# Minimum number of states of a DFA recognizing the regular expression $(a+b)^*b(a+b)$

The minimum number of states in min DFA of regular expression $(a+b)^*b(a+b)$ is _____.

### My attempt:

I have drawn this DFA and found the answer to be 3:

Somewhere it was explained that we need "trap" state, so the answer would be 4.

### Question:

Is my DFA not correct? Can you explain it, please?

• Your automaton is not correct in fact it does not recognize the word bba which is part of the language you have to recognize. – Maczinga Feb 12 '17 at 8:28
• @Maczinga, you are correct. We need one more final state? – Mithlesh Upadhyay Feb 12 '17 at 8:39

Here is the DFA that solves the question.

States: A, B, C, D

Arcs: (A,A,a) (A,B,b) (B,C,a) (B,D,b) (C,A,a) (C,B,b) (D,C,a) (D,D,b)

Final states: C, D

Initial state: A

(A,B,a) means that there is an arc from A to B with label a

That is:

Note that the regular language you wish to recognize can be expressed in words as "the second-last symbol of the string is $b$". As mentioned in Maczinga's comment, your proposed DFA is not correct because it does not accept $bba$. It also does accept $bab$, which it shouldn't.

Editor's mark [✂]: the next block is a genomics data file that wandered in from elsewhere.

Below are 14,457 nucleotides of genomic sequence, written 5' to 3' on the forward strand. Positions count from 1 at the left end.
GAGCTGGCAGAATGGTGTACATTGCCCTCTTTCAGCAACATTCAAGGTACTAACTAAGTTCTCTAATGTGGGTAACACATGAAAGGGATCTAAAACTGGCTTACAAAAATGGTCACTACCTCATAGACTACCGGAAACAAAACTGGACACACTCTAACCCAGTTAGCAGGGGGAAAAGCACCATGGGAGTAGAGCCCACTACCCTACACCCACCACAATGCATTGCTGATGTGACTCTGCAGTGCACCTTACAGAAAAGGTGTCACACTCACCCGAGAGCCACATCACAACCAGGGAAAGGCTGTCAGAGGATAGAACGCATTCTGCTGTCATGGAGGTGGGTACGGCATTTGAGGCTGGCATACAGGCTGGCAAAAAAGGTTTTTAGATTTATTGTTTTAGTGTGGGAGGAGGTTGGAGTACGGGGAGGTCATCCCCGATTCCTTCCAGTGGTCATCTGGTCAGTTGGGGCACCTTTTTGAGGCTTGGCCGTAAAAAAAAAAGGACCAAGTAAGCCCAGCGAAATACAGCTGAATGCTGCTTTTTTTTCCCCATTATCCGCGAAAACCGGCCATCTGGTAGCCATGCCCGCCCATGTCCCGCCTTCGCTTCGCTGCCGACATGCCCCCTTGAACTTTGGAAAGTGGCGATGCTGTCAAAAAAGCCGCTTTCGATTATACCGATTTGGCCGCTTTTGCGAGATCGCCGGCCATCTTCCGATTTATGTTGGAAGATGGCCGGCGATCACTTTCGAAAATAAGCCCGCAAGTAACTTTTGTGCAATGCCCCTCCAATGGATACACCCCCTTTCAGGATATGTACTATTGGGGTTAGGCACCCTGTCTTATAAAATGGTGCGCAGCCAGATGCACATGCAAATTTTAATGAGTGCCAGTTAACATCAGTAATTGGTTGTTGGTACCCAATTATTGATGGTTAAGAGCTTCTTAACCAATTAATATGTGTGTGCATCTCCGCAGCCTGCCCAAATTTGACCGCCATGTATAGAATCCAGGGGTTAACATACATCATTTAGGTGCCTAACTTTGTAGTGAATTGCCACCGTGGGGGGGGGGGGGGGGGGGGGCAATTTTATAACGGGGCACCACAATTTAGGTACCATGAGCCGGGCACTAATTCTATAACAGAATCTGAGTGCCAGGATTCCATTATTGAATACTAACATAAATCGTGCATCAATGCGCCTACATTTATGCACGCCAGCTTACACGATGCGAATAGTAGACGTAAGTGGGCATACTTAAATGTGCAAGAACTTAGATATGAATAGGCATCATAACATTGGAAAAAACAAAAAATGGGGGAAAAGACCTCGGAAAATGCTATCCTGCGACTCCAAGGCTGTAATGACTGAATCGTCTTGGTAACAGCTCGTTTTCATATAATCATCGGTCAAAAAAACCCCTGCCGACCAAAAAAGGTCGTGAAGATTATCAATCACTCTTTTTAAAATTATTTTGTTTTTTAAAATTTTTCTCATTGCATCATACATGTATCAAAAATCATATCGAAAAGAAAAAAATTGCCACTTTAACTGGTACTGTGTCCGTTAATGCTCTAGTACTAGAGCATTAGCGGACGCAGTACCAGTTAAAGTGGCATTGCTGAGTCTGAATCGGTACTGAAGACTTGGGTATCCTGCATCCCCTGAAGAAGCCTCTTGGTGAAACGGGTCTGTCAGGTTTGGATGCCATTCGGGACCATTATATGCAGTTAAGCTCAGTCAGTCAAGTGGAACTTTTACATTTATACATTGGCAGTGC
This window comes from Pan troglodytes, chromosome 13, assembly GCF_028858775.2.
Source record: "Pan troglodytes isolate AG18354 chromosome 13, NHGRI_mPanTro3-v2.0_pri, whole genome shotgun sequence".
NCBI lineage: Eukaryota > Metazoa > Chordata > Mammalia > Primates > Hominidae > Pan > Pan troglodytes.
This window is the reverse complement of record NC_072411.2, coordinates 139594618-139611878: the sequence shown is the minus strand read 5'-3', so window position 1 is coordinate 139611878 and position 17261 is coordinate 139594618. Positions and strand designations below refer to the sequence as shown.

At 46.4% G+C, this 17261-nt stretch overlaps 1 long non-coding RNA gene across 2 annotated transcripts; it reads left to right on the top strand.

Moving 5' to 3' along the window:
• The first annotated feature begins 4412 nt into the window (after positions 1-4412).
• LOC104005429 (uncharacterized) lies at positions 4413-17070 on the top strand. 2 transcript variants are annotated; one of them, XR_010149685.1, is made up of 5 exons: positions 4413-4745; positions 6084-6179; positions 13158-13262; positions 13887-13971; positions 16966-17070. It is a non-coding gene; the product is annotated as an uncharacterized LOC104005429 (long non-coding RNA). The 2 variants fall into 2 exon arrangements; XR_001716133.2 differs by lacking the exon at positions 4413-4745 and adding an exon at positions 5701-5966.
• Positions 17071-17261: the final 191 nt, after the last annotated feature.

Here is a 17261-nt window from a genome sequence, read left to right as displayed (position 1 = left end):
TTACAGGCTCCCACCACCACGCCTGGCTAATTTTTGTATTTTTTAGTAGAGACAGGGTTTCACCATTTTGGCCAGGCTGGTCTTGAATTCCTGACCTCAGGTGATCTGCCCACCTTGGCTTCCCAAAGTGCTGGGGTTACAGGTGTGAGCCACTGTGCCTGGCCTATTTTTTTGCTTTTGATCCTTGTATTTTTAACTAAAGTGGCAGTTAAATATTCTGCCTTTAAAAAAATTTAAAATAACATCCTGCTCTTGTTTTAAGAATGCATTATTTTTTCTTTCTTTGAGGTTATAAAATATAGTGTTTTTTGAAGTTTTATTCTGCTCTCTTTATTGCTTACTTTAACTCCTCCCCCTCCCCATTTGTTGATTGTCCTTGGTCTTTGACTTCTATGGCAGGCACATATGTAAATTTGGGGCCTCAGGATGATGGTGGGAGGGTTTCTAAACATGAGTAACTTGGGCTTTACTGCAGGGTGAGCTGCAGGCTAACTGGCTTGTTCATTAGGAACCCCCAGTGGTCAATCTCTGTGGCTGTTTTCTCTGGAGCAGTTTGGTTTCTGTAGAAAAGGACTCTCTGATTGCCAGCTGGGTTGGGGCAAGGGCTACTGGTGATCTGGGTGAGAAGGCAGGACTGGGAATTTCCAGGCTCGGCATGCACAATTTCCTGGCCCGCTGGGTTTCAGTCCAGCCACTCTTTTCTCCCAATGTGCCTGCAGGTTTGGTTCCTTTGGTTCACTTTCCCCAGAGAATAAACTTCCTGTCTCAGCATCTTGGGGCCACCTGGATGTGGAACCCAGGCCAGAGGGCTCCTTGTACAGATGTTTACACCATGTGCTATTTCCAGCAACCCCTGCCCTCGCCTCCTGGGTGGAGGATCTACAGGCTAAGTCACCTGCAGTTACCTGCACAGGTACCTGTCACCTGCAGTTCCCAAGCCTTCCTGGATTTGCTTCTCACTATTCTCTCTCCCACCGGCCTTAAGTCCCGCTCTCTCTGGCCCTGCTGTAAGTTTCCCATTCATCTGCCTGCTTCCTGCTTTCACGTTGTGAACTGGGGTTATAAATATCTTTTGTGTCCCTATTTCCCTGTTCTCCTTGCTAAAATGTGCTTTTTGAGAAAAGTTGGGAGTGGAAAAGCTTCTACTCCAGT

To show that at least four states are necessary, consider any DFA over $\{a,b\}$ with three states. Since there are four length-2 strings over $\{a,b\}$, two of them must yield the same state when run on this DFA. By going through the six possibilities we will show that either exactly one of the two strings is in the language, or we can append each by the same character yielding two length-3 strings which yield the same state when run over the DFA, but of which only one is in the language.

• If $aa$ and $ab$ yield the same state, then $aaa$ and $aba$ also both yield the same state, but $aba$ is in the language while $aaa$ is not.
• If $aa$ and $ba$ yield the same state, note $ba$ is in the language, but $aa$ is not.
• If $aa$ and $bb$ yield the same state, note $bb$ is in the language, but $aa$ is not.
• If $ab$ and $ba$ yield the same state, note $ba$ is in the language, but $ab$ is not.
• If $ab$ and $bb$ yield the same state, note $bb$ is in the language, but $ab$ is not.
• If $ba$ and $bb$ yield the same state, then $baa$ and $bba$ also yield the same state, but $bba$ is in the language while $baa$ is not.

I'll leave it to you to construct a 4-state DFA which recognizes the language.